AGRICULTURE ORAL HISTORY INTERVIEWS
PERRY AND ADELAIDE KRETZING
Airport Road, Kistler
Northeast Madison Township
Interviewed by Jane Hoover September 22, 2015
Perry (1935-2016) and Adelaide McMillen (b. 1938) moved to her family’s farm in 1967. They lived there at the crossroads at Kistler until their sons Vance and Allen took over the farm in 2003. They then moved around the corner to their present farm on Airport Road. Both came from Perry County farm families and they have vivid memories of farming life back into their childhood.
JANE: What kind of farm did your family have when you were in Pleasant Valley?
PERRY: It was a general farm. We had chickens, a few pigs and milked a few cows. We made butter but we didn’t sell milk. Probably grew corn, oats, wheat and hay.
ADELAIDE: Ours was a steer farm, with chickens and pigs, plus grains. We grew the grains just for our own animals, not for sale.
JANE: What changes have you seen in agriculture?
ADELAIDE: We don’t have to throw square bales around; now we have the big round bales. And the silage is much easier to do. We put most of it in the silos as haylage. You don’t have to shovel the feed around. If only Daddy could see his grandsons and how much easier it is to do it now.
JANE: When you did silage as a child, how did you do it?
PERRY: Well, I’ll go back a little further than the silo. When I was in my teen years we didn’t have a silo. Took the corn off and shocked off either with a sickle or a corn cutter, whatever you want to call them. It would sit there about a month. Then we’d go out there and husk them one at a time, by hand and the fodder we would store in shocks into the winter. We fed it to the cow. They usually ate the leaves and the husk, but they left the stalk. They didn’t like that. It went into the bedding.
When we got a silo, for a few years we still cut it off with a corn cutter and took it into the silo where we had a stationery grinder that ground it up and blew it into the silo. About 1951 they came out with a corn binder and it cut corn and tied it into bundles. We thought that was wonderful after cutting it off a sickle. And then late 1950’s a few 2-row, self-propelled forage harvesters came into the area with what they called a false end gate that pulled the sides back. You took a fork and pull it in as you pulled the sides back. It was a big savings. In the late 1960’s they came out with self-unloading forage wagons that everyone really appreciated. In our own farm about 2005, we got a self-chopper and we used two trucks and one wagon and put it right on. Nobody needs to get out of the vehicles to unload the wagons. Everything is pretty automatic. We cover about 25-30 acres of corn in an 8-hour day now, and years ago it would have taken a week or more.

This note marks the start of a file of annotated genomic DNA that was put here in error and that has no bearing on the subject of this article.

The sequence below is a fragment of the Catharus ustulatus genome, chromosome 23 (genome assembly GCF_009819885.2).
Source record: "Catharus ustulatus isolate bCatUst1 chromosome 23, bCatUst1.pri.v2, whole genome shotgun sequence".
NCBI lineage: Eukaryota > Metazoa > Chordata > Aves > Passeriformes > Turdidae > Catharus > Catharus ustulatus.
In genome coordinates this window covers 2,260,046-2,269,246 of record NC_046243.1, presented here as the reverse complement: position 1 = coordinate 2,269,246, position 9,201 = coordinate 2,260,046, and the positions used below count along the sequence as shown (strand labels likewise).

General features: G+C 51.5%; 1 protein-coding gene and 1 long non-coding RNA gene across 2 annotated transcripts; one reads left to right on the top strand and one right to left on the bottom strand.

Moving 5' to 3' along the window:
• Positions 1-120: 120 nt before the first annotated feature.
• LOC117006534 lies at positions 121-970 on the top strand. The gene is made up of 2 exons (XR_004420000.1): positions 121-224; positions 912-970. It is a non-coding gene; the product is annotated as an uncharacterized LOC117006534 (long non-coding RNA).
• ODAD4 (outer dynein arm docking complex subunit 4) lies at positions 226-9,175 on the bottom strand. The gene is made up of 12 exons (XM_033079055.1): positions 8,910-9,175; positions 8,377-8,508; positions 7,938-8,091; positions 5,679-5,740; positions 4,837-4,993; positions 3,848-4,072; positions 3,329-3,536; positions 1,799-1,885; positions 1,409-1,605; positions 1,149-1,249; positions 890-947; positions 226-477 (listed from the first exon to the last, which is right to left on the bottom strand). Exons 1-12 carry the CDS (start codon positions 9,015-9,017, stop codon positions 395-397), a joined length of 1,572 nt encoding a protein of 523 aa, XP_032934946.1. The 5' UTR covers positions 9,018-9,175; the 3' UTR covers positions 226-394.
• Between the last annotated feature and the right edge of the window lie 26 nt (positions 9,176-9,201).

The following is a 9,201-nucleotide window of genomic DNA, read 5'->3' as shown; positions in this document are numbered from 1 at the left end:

JANE: What improved farm equipment or automation have you seen?
PERRY: When I was 5 or 6 years old we got the first tractor, a steel-wheeled John Deere-B. Automation and electricity came the same year. It’s hard to believe how things have changed over my 75 years farming.
JANE: So you were 5 years old; that would have been 1940 when you got the tractor?
PERRY: 1941. Electricity and tractors. Most of them in this area came in late 1930’s to19 41. During the war they didn’t make any tractors. After about 1946, they really expanded. A lot of farms had one tractor before the war. After the War, there came 2 and 3 tractors per farm.
We got milking machines in 1941, along with electricity. Before that we milked by hand. My dad gave me my first cow when I was six. He gave me an easy one that wouldn’t cause trouble.
JANE: When did you get rid of the horses and mules?
Farm at Kistler in 1975
PERRY: We had one team until early 1950’s because my dad said that in planting corn, the tractors made the ground too hard. So we used the team until about 1952, when my dad changed his mind.
JANE: What do you see in the future?
PERRY: Well I personally cannot see as many changes in the next 50 years as in the last. Sure there are going to be changes because I’ve been reading a lot about the drones and what they can do. It’s just the tip of the iceberg.
JANE: What about in land ownership?
PERRY: Everything is changed. There are a lot of single farms like there always was, but with the price of machinery, everybody farms a lot more acres. It seems as though a lot of the farms are 500 acres, well quiet a few here in western Perry county. The smaller farms have been combined. These families that have been here for years, a lot of them own two farms. Some own 5 or 6 around in this area.